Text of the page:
Government trying to shut down community broadband projects





The Scottish Government are deliberately trying to put community broadband projects out of business so they can hand the whole contract for supplying the Highlands and Islands over to large commercial operators such as BT, it was alleged this week.

Last week, at a workshop event, Community Broadband Scotland told local groups their networks will be taken over by large firms unless they can demonstrate compliance with the new R100 initiative, which is designed to give everyone superfast broadband by 2021. CBS were set up by the Government and are now part of Highlands and Islands Enterprise. They have helped establish dozens of community-owned broadband schemes since 2012.

However, there are now concerns that an Open Market Review of all community projects to test whether they can meet the R100 guarantee of providing superfast broadband is intended to block CBS funding for small-scale providers. By 5th August, community groups need to supply the Government with details of how they are to provide their customers with download speeds of at least 30 Mbps.

The allegation was made by Professor Peter Buneman, who helped set up the Tegola wireless broadband initiative that serves Glenelg, Knoydart and south Skye. This grew into the HUBS community interest company that provides support across Scotland.

“CBS has not been that successful but they had started to fund community projects in sensible way,” he told the Free Press. “They were all ready with HIE to fund HUBS to deliver backhaul but then the Scottish Government vetoed it, much to the chagrin of CBS.

“Because of this R100 review it means at least another year’s delay. It is a standard bureaucratic story, really. People with no technical knowledge don’t want to make life any more complicated for themselves so they want to fund one or two big organisations rather than lots of little ones.”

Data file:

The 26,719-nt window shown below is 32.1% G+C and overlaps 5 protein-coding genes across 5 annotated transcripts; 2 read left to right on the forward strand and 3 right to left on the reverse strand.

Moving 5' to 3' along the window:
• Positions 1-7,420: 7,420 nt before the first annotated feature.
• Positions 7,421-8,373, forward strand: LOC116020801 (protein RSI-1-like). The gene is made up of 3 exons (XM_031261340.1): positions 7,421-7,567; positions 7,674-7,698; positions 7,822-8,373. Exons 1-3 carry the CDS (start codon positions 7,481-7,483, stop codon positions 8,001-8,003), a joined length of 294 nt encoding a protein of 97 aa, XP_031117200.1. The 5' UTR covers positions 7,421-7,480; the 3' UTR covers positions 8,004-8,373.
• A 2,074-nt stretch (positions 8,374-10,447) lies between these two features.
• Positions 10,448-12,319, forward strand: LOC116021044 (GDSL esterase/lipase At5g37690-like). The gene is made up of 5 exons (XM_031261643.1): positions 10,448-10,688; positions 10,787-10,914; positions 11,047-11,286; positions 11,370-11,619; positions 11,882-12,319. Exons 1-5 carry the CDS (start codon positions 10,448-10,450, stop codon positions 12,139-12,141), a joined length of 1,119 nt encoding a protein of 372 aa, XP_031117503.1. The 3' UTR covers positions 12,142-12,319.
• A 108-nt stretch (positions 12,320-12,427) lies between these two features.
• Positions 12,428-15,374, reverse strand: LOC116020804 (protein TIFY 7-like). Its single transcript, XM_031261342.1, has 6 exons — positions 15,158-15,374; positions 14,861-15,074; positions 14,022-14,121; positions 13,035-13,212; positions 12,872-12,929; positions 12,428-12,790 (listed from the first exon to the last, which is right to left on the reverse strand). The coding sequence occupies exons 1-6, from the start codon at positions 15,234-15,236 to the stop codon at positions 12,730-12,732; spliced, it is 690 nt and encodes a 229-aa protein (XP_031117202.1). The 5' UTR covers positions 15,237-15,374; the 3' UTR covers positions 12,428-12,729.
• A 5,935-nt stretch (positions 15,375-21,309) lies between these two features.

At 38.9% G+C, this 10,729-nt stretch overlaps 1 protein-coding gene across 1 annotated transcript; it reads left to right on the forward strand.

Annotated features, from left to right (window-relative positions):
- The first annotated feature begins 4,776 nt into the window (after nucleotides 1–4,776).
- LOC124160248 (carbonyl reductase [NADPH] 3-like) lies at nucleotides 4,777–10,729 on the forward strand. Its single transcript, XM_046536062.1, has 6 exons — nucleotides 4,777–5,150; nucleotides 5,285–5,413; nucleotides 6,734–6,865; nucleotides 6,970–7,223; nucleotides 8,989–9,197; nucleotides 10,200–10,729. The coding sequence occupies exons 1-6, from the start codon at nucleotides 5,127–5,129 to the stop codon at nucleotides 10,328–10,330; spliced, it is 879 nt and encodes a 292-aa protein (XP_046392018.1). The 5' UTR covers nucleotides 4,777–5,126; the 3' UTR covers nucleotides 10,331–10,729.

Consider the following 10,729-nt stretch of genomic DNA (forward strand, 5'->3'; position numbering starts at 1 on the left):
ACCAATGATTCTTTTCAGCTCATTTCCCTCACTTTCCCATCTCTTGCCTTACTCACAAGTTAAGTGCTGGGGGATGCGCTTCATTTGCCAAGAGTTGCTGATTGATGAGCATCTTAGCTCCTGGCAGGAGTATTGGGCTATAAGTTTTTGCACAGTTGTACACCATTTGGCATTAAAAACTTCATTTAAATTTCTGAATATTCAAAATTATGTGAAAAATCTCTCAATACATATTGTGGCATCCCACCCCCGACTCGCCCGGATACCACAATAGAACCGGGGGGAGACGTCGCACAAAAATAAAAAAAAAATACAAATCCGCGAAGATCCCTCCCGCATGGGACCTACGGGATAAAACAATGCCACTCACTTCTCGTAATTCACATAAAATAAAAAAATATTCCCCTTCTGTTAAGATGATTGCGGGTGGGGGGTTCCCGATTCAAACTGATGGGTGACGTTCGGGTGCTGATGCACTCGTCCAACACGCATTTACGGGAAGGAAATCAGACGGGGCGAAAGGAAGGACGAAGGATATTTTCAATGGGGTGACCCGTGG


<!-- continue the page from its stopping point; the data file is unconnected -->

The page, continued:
Prof Buneman’s colleague at HUBS, Professor Gordon Hughes, added: “An Open Market Review is required for State Aid clearance, but the format is not prescribed and the process could applied in a flexible manner. HUBS and its members are being asked to provide detailed information on up to 400,000 properties in a little over two weeks, a task that would require months of work by community networks run largely by volunteers. In practice, this appears to be a deliberate attempt by the Scottish Government to exclude – and subsequently put out of business – all community broadband networks. It is sad and surprising that the Scottish Government should adopt anti-competitive policies that favour large corporations at the expense of locally-based initiatives.”

A spokeswoman for Connectivity Secretary Fergus Ewing confirmed that community projects must demonstrate how they are going to deliver superfast broadband of at least 30 Mbps – a target speed that was missing from the initial fibre roll out carried out by BT over recent years.

She added: “We are committed to delivering 100 per cent superfast broadband access across Scotland by 2021, and we are developing the Reaching 100 per cent (R100) programme to help achieve this ambition. The Highlands and Islands Enterprise workshop was an opportunity for existing community networks to find out more about the programme and the potential options available to them.

“It is not the case that community broadband networks will be ‘taken over’ by larger operators. The costs involved in upgrading such a network will likely mean that some communities choose to wait for the Reaching 100 per cent programme. In cases where communities do choose to maintain and upgrade their own networks, the Scottish Government remains ready to support them.”